I just noticed this is a Hammock forum, but I have no experience there, sorry, but I'll comment anyway on other things.

    BTW, I love those Possum items, I recently bought them myself, not sure of the long term durability, but sure are comfy and light.

    One clothing comment: That R1 hoodie is 14.1 ounces. A 7 ounce lighter fleece with a 7 ounce UL down or synthetic (slightly heavier) sweater might be a more flexible choice, depending on where and when you'll be hiking, just my own preference; more but lighter layers.

    Last comment: over the decades of backpacking, I have found that below 10-11 pounds of base weight, it matters not to me in terms of hiking comfort. I was down to 9 or so for a while. Adding a couple of comfort items, I'm back to 11 or so for summer and late spring/early fall hiking (in CO). Saying it another way, once my total pack weight is below 23-24 pounds or so, I quit noticing it.

    Enjoy! And yeah, get out there and use the stuff.

  9. #9

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    Why the extra pouches/pockets? For packing? No need to have stuff in different compartments.

    Tear out the pages from your guide that correspond to your section.

  10. #10

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    Quote Originally Posted by colorado_rob View Post
    Unless I'm confusing threads, I see you replaced the ULA OHM with a zpacks Arc Blast. The OHM is a decent pack (I did an entire AT with one, still have it and still use it sometimes), but the Arc blast carries better (I use an Arc haul now most of the time, I believe the Arc Blast is pretty similar, just different fabric, right?).

    I just noticed this is a Hammock forum, but I have no experience there, sorry, but I'll comment anyway on other things.

    BTW, I love those Possum items, I recently bought them myself, not sure of the long term durability, but sure are comfy and light.

    One clothing comment: That R1 hoodie is 14.1 ounces. A 7 ounce lighter fleece with a 7 ounce UL down or synthetic (slightly heavier) sweater might be a more flexible choice, depending on where and when you'll be hiking, just my own preference; more but lighter.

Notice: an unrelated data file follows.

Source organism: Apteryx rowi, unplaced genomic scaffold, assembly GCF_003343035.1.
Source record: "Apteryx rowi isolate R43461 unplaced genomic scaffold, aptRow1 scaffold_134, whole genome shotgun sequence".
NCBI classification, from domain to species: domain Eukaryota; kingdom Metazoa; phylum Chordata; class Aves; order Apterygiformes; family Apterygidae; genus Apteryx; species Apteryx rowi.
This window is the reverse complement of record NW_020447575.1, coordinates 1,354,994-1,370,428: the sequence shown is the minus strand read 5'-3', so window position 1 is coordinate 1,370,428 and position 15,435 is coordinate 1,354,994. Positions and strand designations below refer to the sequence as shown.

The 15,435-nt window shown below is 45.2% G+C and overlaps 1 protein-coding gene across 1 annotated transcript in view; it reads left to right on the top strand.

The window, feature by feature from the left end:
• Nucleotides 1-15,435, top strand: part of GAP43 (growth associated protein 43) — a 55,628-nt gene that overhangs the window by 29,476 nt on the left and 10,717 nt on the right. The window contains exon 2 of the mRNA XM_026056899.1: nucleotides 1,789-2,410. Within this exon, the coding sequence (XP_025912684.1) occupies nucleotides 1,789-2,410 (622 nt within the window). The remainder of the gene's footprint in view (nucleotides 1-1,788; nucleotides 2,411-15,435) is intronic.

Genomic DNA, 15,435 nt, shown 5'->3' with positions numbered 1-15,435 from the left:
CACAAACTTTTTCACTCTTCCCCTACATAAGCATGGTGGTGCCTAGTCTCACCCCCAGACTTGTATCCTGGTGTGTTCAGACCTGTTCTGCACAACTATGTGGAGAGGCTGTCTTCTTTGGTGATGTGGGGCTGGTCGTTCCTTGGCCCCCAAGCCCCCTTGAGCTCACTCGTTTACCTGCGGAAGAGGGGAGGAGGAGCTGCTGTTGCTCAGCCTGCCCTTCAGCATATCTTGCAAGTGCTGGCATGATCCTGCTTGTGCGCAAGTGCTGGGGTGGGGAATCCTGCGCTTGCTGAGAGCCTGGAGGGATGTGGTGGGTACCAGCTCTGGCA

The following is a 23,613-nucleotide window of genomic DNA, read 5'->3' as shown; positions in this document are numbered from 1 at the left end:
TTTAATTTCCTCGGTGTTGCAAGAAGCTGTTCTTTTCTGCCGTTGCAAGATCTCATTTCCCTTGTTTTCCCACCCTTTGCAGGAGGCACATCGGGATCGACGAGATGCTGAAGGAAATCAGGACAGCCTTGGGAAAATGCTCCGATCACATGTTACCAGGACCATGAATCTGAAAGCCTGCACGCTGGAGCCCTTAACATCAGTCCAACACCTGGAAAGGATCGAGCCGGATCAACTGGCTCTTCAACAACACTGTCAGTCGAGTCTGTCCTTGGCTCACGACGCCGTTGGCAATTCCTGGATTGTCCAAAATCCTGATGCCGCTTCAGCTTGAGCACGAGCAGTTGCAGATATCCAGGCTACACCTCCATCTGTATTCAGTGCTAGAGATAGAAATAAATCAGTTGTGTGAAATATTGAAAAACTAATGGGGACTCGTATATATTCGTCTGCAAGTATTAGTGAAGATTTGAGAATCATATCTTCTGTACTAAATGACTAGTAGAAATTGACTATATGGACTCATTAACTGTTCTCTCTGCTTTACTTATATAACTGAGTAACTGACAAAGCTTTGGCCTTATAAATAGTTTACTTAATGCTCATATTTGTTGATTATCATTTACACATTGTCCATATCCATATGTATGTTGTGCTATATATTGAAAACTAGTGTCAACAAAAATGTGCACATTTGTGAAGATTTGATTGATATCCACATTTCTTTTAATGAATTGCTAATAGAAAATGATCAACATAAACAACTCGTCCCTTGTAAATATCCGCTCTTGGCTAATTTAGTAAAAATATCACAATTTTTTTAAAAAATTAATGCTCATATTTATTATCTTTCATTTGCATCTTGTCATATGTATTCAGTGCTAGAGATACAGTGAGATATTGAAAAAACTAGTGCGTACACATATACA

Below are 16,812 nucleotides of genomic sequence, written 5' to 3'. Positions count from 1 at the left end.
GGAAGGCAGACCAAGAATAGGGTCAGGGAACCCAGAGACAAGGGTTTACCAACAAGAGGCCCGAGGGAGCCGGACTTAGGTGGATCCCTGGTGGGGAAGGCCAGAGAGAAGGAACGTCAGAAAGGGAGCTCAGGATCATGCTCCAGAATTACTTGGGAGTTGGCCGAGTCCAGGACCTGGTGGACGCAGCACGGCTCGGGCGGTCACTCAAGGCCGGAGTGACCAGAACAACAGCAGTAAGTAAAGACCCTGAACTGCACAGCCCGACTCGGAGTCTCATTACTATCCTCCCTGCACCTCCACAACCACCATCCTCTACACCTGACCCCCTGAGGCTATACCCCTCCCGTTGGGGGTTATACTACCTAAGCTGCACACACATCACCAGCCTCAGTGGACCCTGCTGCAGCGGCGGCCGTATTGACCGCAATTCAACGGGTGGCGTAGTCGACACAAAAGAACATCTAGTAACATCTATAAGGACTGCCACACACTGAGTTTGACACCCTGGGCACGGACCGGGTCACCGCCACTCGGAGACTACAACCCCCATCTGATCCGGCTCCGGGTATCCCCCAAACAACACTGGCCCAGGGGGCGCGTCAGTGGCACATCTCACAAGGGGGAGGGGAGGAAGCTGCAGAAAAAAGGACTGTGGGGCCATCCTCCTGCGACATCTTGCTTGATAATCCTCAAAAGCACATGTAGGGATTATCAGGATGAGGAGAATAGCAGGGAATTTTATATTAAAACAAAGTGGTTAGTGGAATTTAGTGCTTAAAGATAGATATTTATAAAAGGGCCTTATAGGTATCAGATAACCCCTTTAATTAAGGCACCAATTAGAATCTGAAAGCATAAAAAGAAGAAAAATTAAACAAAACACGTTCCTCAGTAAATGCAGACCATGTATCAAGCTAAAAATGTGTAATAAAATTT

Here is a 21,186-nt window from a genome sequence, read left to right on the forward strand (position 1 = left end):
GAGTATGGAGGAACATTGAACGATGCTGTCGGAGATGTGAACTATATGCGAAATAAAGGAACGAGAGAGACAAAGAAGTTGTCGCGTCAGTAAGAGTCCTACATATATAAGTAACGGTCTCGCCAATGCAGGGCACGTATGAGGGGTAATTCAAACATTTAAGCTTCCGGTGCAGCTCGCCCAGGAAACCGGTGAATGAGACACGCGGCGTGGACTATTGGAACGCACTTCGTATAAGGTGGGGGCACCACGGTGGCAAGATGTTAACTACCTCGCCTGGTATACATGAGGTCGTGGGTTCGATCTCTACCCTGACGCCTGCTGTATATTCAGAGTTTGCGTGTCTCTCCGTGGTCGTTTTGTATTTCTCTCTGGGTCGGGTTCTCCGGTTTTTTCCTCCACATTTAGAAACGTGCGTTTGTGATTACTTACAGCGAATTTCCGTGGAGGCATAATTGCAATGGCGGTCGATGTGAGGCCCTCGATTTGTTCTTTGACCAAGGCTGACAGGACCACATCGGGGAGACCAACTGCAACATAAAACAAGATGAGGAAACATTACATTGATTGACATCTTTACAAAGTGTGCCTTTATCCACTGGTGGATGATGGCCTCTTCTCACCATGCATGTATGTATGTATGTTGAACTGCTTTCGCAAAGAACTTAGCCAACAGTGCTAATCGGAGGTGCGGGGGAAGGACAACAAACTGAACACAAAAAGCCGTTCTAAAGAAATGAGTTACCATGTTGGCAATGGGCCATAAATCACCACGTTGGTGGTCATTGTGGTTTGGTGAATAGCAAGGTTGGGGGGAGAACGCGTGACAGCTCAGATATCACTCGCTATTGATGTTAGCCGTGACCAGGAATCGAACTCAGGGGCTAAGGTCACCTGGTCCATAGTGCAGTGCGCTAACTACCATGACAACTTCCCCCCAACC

Ive been considering changing my layering system and have been reading a lot about “active insulation”. I keep coming back to exactly what you recommend, the most basic fleece you can find (no hood, zippers, etc.) and my down sweater.

  11. #11

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    If you only hike July/August you don't need much in the way of clothes. Or much of anything else.
    Follow slogoen on Instagram.

  12. #12
    Registered User UltraJoey's Avatar
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    Thanks for the valuable feedback, all. I usually don't talk gear, but need something to do until I can get out there.

  13. #13
    Registered User UltraJoey's Avatar
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    Quote Originally Posted by colorado_rob View Post
    Unless I'm confusing threads, I see you replaced the ULA OHM with a zpacks Arc Blast. The OHM is a decent pack (I did an entire AT with one, still have it and still use it sometimes), but the Arc blast carries better (I use an Arc haul now most of the time, I believe the Arc Blast is pretty similar, just different fabric, right?).

    I just noticed this is a Hammock forum, but I have no experience there, sorry, but I'll comment anyway on other things.

    BTW, I love those Possum items, I recently bought them myself, not sure of the long term durability, but sure are comfy and light.

    One clothing comment: That R1 hoodie is 14.1 ounces. A 7 ounce lighter fleece with a 7 ounce UL down or synthetic (slightly heavier) sweater might be a more flexible choice, depending on where and when you'll be hiking, just my own preference; more but lighter layers.

    Last comment: over the decades of backpacking, I have found that below 10-11 pounds of base weight, it matters not to me in terms of hiking comfort. I was down to 9 or so for a while. Adding a couple of comfort items, I'm back to 11 or so for summer and late spring/early fall hiking (in CO). Saying it another way, once my total pack weight is below 23-24 pounds or so, I quit noticing it.

    Enjoy! And yeah, get out there and use the stuff.
    I did swap the pack on the list for the Zpacks Arc Blast. I love the OHM, but would use the Arc Blast for a long distance hike.

    I kept thinking about swapping the R1 hoodie with a fleece. I do have layers built into this pack out. Thanks!

    This list is manly for fun, and to see just what weight I was considering carrying. I agree, below 23-24 lbs, not noticeable.

  14. #14
    Registered User UltraJoey's Avatar
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    I use a double layer wih a pad in temps above 35F. I have considered what you suggest, going with the single layer option, but I'd like to send the UQ home once things got warm enough.


    Good point on the tarp size!! Dropped 2oz there!

  15. #15
    Registered User UltraJoey's Avatar
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    Quote Originally Posted by cmoulder View Post
    No worries. That just looks like one of those "spreadsheet queen" lists.

    Could cut weight with the hammock going with 1.6 Hexon single vs 1.0 double (1.6 is plenty durable), and an 11' tarp is going to work better than 12' because it pitches right down to the hammock SRL without suspension strap interference.

    But maybe you already know this.
    I use a double layer wih a pad in temps above 35F. I have considered what you suggest, going with the single layer option, but I'd like to send the UQ home once things got warm enough.


    Good point on the tarp size!! Dropped 2oz there!